Apparently burnt an Arduino BT - URGENT HELP

Hello all,

I am working on my MSc final project with an Arduino BT.

To do so, I was using a set of 2 AA regular rechargeable batteries to power it through the grey socket. Although the board was powering on alright, it was working very very unstable. Very hard to get it connected to the computer and upload sketches (yes, I know I have to pair it and then press the board’s reset button to upload things :).

At the lab, 5V DC to the board made it work better, so while at home I powered the board with 9V, but not through the grey socket, directly to the pin sockets marked 9V. I am sure I have not reversed polarity, but as soon as I put it in, a little smoke came out. I could not spot from which component it was, but now, unsurprisingly, the board will not turn on (LEDs will not light up).

I would hate to have to buy another board as they are very expensive in the UK and I am, ahem, a student, so is there anything I can try to measure to perhaps replace any component? The smaller capacitor beside the grey socket is working fine.

Many thanks,

Cass Surek
cass@surek.co.uk

Take it back to the lab and try the 5V. Are you sure that your 9V supply was DC and not AC? Also depending on the type you can get over 12V from a so called 9V supply.

However smoke is never good and almost always signals the death of electronics. :-[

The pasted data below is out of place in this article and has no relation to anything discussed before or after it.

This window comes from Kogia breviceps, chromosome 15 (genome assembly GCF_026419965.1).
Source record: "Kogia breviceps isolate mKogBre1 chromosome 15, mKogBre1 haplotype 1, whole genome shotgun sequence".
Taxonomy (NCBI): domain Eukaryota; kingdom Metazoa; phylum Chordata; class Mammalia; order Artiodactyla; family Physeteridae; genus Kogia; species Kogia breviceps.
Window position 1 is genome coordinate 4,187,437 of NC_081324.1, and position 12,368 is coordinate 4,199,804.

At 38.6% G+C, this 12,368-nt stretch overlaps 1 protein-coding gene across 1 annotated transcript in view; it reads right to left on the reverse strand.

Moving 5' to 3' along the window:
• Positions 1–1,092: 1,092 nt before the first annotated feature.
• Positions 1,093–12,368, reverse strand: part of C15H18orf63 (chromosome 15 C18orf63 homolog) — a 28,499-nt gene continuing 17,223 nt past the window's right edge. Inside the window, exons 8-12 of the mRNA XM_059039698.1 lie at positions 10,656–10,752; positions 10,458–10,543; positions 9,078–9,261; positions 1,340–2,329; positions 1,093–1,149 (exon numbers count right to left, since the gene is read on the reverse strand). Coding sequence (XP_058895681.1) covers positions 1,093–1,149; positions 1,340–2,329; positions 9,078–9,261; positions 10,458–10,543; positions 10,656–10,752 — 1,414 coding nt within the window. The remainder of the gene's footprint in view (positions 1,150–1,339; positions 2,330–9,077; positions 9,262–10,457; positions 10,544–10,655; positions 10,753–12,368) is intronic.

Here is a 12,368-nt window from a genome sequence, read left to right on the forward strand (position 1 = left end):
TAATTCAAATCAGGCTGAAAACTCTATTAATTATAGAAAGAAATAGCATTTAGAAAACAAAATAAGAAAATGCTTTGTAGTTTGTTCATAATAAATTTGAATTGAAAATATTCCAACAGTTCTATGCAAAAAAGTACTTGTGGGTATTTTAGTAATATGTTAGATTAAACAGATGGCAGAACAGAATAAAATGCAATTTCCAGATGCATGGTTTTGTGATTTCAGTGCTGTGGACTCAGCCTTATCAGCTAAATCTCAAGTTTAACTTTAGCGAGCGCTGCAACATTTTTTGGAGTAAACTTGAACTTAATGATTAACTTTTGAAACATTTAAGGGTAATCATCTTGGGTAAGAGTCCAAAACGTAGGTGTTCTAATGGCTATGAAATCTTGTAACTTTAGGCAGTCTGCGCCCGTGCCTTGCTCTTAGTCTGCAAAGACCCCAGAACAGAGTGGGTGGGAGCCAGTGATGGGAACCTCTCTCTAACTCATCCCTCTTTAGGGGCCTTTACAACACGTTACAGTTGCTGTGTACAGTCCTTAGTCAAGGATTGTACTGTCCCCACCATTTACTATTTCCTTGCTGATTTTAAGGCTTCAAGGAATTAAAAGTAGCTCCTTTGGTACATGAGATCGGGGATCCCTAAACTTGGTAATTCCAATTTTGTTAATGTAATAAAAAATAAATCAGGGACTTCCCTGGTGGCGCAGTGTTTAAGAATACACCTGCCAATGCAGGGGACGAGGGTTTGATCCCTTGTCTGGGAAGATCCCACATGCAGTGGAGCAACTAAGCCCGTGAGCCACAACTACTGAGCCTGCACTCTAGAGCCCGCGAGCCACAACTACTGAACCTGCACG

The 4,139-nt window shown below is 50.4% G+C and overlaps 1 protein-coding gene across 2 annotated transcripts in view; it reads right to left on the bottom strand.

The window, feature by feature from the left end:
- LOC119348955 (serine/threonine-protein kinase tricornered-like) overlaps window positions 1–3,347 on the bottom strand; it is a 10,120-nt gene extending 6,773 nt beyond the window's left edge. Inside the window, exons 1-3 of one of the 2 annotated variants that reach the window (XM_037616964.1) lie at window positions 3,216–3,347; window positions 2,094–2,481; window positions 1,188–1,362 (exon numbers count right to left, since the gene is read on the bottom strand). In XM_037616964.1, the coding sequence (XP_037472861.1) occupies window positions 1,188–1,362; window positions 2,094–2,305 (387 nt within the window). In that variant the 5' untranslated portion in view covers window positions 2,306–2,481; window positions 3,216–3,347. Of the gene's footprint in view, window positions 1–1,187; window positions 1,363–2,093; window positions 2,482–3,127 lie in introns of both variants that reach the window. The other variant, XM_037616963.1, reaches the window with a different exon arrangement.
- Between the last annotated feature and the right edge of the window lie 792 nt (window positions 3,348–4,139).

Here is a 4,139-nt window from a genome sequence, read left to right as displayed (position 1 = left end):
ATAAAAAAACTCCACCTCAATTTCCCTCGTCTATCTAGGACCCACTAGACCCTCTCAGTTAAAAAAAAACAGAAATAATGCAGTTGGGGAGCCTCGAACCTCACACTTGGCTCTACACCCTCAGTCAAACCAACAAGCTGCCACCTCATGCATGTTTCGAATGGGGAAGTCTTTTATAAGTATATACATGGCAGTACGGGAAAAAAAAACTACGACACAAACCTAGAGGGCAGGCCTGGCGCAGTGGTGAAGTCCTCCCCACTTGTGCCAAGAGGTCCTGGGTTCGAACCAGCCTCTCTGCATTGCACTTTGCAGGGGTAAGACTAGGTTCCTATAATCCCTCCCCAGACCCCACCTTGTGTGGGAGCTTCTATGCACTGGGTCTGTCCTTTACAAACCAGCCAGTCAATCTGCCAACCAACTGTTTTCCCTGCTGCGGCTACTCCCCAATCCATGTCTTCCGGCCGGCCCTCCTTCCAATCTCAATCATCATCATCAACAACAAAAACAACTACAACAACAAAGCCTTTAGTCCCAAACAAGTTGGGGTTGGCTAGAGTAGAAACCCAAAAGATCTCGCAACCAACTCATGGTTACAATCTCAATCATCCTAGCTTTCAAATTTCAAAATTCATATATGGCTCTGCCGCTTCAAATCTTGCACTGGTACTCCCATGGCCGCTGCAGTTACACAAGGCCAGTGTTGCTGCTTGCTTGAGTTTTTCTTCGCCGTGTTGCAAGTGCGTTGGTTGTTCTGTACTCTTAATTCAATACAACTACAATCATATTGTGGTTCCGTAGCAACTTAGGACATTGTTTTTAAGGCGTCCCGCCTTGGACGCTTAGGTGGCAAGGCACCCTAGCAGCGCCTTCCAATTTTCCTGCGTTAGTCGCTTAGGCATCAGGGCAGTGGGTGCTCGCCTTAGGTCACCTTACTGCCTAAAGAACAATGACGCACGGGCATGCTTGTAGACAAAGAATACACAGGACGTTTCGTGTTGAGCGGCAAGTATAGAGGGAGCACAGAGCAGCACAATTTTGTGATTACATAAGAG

Thank you for the reply.

Take it back to the lab and try the 5V. After this incident, I have tried to feed 2.5 V to it with the same batteries that were being used before, but it did not light LEDs anymore. I guess taking it to the lab for 5V would be the same as these , unless you tell me otherwise.

Are you sure that your 9V supply was DC and not AC? Yes, It was a 9V energizer battery, thus definitely DC.

Also depending on the type you can get over 12V from a so called 9V supply. I had measured it with my multimeter prior to using: 9.08 V from it.

However smoke is never good and almost always signals the death of electronics. :-[ That is a very nice way to put it

I ended up removing the DC-DC converter, the MAX1676 and wiring the batteries straight to the 5V pin socket. Worked beautifully and I do not have to spend another £ 70 on a new board. Yay! :)

yes that is what I was going to suggest- replace/remove the MAX regulator chip. I had a couple students who fried BT's this way- and there was a little puff of smoke in both cases.